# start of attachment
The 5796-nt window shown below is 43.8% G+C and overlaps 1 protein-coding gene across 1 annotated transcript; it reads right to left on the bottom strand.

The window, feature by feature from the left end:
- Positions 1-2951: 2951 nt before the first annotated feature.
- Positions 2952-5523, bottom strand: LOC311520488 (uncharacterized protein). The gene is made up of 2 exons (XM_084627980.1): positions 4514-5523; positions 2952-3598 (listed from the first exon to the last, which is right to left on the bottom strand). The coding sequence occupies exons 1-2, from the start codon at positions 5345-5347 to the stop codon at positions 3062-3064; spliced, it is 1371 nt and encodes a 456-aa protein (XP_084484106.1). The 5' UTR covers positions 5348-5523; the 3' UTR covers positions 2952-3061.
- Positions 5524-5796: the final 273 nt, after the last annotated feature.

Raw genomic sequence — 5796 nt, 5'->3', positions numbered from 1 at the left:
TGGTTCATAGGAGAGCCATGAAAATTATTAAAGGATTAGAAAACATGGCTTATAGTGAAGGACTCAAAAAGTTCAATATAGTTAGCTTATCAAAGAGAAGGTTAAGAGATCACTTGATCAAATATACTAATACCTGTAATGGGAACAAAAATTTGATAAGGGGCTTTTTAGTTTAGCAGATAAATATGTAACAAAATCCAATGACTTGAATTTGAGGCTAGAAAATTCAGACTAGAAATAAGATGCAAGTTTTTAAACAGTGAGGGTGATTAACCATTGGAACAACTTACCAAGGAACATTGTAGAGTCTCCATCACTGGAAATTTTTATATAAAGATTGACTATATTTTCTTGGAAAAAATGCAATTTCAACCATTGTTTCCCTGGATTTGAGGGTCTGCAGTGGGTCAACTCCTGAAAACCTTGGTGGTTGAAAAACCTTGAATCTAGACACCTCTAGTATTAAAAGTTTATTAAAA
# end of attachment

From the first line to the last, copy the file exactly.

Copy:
The 5796-nt window shown below is 43.8% G+C and overlaps 1 protein-coding gene across 1 annotated transcript; it reads right to left on the bottom strand.

The window, feature by feature from the left end:
- Positions 1-2951: 2951 nt before the first annotated feature.
- Positions 2952-5523, bottom strand: LOC311520488 (uncharacterized protein). The gene is made up of 2 exons (XM_084627980.1): positions 4514-5523; positions 2952-3598 (listed from the first exon to the last, which is right to left on the bottom strand). The coding sequence occupies exons 1-2, from the start codon at positions 5345-5347 to the stop codon at positions 3062-3064; spliced, it is 1371 nt and encodes a 456-aa protein (XP_084484106.1). The 5' UTR covers positions 5348-5523; the 3' UTR covers positions 2952-3061.
- Positions 5524-5796: the final 273 nt, after the last annotated feature.

Raw genomic sequence — 5796 nt, 5'->3', positions numbered from 1 at the left:
TGGTTCATAGGAGAGCCATGAAAATTATTAAAGGATTAGAAAACATGGCTTATAGTGAAGGACTCAAAAAGTTCAATATAGTTAGCTTATCAAAGAGAAGGTTAAGAGATCACTTGATCAAATATACTAATACCTGTAATGGGAACAAAAATTTGATAAGGGGCTTTTTAGTTTAGCAGATAAATATGTAACAAAATCCAATGACTTGAATTTGAGGCTAGAAAATTCAGACTAGAAATAAGATGCAAGTTTTTAAACAGTGAGGGTGATTAACCATTGGAACAACTTACCAAGGAACATTGTAGAGTCTCCATCACTGGAAATTTTTATATAAAGATTGACTATATTTTCTTGGAAAAAATGCAATTTCAACCATTGTTTCCCTGGATTTGAGGGTCTGCAGTGGGTCAACTCCTGAAAACCTTGGTGGTTGAAAAACCTTGAATCTAGACACCTCTAGTATTAAAAGTTTATTAAAA